The USDA and Department of Health and Human Services recently released the 2010 Dietary Guidelines for Americans. One-third of children and two-thirds of adults in the US are overweight or obese. The increase in the number of diseases and chronic illnesses associated with obesity and poor diets have no doubt spurred the recommendations. Americans are being encouraged to reduce their overall calorie intake and increase physical activity.

But we all know eating healthier isn’t just about the number of calories we eat. Increasing the amount of fruits and vegetables and whole grains and decreasing the amount of fat (and eliminating trans fats) is what the government is recommending, along with adding exercise to maintain a healthy weight. Below are the key recommendations from the report:

Balancing Calories to Manage Weight

  • Prevent and/or reduce overweight and obesity through improved eating and physical activity behaviors.
  • Control total calorie intake to manage body weight. For people who are overweight or obese, this will mean consuming fewer calories from foods and beverages.
  • Increase physical activity and reduce time spent in sedentary behaviors.
  • Maintain appropriate calorie balance during each stage of life—childhood, adolescence, adulthood, pregnancy and breastfeeding, and older age.

Foods and Food Components to Reduce

  • Reduce daily sodium intake to less than 2,300 milligrams (mg) and further reduce intake to 1,500 mg among persons who are 51 and older and those of any age who are African American or have hypertension, diabetes, or chronic kidney disease. The 1,500 mg recommendation applies to about half of the U.S. population, including children, and the majority of adults.
  • Consume less than 10 percent of calories from saturated fatty acids by replacing them with monounsaturated and polyunsaturated fatty acids.
  • Consume less than 300 mg per day of dietary cholesterol.
  • Keep trans fatty acid consumption as low as possible by limiting foods that contain synthetic sources of trans fats, such as partially hydrogenated oils, and by limiting other solid fats.
  • Reduce the intake of calories from solid fats and added sugars.
  • Limit the consumption of foods that contain refined grains, especially refined grain foods that contain solid fats, added sugars, and sodium.
  • If alcohol is consumed, it should be consumed in moderation—up to one drink per day for women and two drinks per day for men—and only by adults of legal drinking age.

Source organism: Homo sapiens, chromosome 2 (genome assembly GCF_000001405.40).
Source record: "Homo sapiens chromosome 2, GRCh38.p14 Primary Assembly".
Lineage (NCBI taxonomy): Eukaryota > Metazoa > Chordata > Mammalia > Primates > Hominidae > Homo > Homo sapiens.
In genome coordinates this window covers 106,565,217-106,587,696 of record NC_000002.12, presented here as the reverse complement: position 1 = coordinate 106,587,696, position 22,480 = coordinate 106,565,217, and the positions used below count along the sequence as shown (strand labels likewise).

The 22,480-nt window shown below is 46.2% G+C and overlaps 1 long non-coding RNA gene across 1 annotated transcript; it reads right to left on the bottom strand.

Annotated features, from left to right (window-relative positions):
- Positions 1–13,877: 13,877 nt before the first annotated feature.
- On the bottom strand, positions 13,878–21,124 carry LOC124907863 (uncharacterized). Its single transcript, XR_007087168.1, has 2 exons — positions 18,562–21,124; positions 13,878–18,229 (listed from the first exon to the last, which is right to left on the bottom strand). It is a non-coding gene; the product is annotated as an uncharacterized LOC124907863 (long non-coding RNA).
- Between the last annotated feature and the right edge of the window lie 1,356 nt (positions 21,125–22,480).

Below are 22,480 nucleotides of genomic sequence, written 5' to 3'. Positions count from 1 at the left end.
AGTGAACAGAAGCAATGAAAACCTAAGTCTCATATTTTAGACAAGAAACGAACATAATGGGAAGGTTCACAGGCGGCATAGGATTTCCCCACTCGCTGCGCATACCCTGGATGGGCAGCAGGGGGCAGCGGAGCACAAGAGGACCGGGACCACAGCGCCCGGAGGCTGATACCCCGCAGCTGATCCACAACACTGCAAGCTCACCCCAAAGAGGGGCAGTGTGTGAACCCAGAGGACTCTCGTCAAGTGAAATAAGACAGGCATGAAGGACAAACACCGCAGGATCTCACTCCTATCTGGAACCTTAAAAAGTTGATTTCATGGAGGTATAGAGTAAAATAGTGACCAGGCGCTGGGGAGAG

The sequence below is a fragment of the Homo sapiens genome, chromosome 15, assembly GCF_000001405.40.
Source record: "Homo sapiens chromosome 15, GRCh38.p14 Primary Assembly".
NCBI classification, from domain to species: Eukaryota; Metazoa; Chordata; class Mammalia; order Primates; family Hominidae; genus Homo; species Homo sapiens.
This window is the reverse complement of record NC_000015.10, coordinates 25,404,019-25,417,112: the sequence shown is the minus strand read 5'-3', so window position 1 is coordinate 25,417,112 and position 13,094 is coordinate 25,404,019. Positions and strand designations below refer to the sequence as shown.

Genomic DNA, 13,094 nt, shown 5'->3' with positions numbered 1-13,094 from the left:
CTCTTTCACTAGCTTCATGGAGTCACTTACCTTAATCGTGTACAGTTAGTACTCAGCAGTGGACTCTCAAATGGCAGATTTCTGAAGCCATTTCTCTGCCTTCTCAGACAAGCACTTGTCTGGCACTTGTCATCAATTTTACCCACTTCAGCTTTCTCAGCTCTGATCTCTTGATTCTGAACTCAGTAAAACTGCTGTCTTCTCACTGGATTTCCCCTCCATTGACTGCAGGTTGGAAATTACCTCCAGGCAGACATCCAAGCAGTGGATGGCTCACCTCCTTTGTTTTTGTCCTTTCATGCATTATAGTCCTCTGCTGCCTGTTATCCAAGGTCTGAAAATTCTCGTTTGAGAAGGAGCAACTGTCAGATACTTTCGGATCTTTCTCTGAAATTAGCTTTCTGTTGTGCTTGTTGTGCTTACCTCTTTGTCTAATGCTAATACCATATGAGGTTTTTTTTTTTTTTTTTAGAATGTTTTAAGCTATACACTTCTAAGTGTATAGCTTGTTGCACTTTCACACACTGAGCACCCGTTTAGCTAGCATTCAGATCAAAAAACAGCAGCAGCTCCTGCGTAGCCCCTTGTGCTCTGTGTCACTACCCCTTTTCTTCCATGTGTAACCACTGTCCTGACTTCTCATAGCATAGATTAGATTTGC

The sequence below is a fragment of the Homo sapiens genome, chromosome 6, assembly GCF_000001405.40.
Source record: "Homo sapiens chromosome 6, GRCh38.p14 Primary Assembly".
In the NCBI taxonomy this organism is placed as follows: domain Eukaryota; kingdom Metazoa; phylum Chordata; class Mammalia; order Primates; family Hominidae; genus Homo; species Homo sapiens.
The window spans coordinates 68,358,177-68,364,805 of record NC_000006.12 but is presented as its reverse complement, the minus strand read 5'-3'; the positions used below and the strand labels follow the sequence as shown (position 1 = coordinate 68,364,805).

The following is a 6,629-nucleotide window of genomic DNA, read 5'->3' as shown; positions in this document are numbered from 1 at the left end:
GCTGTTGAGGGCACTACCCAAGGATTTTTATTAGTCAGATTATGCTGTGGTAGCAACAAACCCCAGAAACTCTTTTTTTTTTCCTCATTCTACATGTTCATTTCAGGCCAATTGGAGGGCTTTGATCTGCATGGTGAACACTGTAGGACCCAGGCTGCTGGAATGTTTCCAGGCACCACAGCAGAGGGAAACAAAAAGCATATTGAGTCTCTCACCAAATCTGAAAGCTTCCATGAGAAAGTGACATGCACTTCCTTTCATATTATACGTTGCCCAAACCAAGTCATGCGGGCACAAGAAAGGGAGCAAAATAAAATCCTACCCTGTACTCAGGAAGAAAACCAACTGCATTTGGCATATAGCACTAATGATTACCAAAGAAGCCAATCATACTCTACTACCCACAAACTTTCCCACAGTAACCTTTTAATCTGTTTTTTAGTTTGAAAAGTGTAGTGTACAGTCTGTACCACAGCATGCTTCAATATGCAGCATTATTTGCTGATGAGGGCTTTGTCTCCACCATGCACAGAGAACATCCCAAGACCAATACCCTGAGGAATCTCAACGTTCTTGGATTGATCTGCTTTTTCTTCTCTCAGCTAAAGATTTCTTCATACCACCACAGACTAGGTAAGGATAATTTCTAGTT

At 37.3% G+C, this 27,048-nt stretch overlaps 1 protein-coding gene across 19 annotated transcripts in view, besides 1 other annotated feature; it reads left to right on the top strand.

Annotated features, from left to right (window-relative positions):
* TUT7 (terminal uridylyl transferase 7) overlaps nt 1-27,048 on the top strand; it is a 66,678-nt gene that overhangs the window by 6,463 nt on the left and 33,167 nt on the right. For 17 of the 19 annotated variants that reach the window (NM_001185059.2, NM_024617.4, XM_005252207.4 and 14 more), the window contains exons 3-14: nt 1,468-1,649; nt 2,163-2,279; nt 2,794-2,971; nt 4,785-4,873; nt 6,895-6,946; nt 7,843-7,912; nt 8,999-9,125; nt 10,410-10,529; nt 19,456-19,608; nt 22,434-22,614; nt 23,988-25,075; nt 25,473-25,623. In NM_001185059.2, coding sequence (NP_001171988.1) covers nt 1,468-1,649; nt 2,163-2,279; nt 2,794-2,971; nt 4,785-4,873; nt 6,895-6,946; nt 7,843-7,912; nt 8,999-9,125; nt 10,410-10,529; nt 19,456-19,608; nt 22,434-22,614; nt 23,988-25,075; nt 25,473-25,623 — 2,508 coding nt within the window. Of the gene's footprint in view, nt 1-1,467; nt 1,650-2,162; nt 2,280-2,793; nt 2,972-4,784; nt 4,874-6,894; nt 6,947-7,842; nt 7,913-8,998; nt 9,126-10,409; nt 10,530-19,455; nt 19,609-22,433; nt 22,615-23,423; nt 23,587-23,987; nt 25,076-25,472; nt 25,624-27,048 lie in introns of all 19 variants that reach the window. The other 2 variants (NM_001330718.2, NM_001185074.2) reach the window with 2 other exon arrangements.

Foods and Nutrients to Increase

Individuals should meet the following recommendations as part of a healthy eating pattern while staying within their calorie needs.

  • Increase vegetable and fruit intake.
  • Eat a variety of vegetables, especially dark-green and red and orange vegetables and beans and peas.
  • Consume at least half of all grains as whole grains. Increase whole-grain intake by replacing refined grains with whole grains.
  • Increase intake of fat-free or low-fat milk and milk products, such as milk, yogurt, cheese, or fortified soy beverages.
  • Choose a variety of protein foods, which include seafood, lean meat and poultry, eggs, beans and peas, soy products, and unsalted nuts and seeds.
  • Increase the amount and variety of seafood consumed by choosing seafood in place of some meat and poultry.
  • Replace protein foods that are higher in solid fats with choices that are lower in solid fats and calories and/or are sources of oils.
  • Use oils to replace solid fats where possible.
  • Choose foods that provide more potassium, dietary fiber, calcium, and vitamin D, which are nutrients of concern in American diets. These foods include vegetables, fruits, whole grains, and milk and milk products.

Building Healthy Eating Patterns

  • Select an eating pattern that meets nutrient needs over time at an appropriate calorie level.
  • Account for all foods and beverages consumed and assess how they fit within a total healthy eating pattern.
  • Follow food safety recommendations when preparing and eating foods to reduce the risk of food-borne illnesses.

For more information: http://www.cnpp.usda.gov/dietaryguidelines.htm

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